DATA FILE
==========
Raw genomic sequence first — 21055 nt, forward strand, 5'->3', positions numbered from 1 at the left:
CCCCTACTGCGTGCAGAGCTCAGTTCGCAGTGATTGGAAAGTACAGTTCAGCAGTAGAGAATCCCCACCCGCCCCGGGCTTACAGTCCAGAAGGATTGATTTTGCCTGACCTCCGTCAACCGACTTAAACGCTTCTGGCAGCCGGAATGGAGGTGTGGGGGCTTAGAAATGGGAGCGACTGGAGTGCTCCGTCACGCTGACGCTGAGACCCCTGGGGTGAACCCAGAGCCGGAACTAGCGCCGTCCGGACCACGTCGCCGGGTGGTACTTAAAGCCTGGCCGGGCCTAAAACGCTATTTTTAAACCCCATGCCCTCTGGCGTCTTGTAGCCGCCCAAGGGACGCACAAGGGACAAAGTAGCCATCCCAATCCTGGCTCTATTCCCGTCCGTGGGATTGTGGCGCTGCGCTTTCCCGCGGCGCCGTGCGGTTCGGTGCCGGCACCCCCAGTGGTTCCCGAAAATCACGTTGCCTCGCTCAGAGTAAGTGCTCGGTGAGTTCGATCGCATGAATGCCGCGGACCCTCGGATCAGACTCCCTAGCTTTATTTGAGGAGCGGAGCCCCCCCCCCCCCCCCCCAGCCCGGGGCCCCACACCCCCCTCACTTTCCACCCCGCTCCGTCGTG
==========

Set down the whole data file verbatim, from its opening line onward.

Raw genomic sequence first — 21055 nt, forward strand, 5'->3', positions numbered from 1 at the left:
CCCCTACTGCGTGCAGAGCTCAGTTCGCAGTGATTGGAAAGTACAGTTCAGCAGTAGAGAATCCCCACCCGCCCCGGGCTTACAGTCCAGAAGGATTGATTTTGCCTGACCTCCGTCAACCGACTTAAACGCTTCTGGCAGCCGGAATGGAGGTGTGGGGGCTTAGAAATGGGAGCGACTGGAGTGCTCCGTCACGCTGACGCTGAGACCCCTGGGGTGAACCCAGAGCCGGAACTAGCGCCGTCCGGACCACGTCGCCGGGTGGTACTTAAAGCCTGGCCGGGCCTAAAACGCTATTTTTAAACCCCATGCCCTCTGGCGTCTTGTAGCCGCCCAAGGGACGCACAAGGGACAAAGTAGCCATCCCAATCCTGGCTCTATTCCCGTCCGTGGGATTGTGGCGCTGCGCTTTCCCGCGGCGCCGTGCGGTTCGGTGCCGGCACCCCCAGTGGTTCCCGAAAATCACGTTGCCTCGCTCAGAGTAAGTGCTCGGTGAGTTCGATCGCATGAATGCCGCGGACCCTCGGATCAGACTCCCTAGCTTTATTTGAGGAGCGGAGCCCCCCCCCCCCCCCCCCAGCCCGGGGCCCCACACCCCCCTCACTTTCCACCCCGCTCCGTCGTG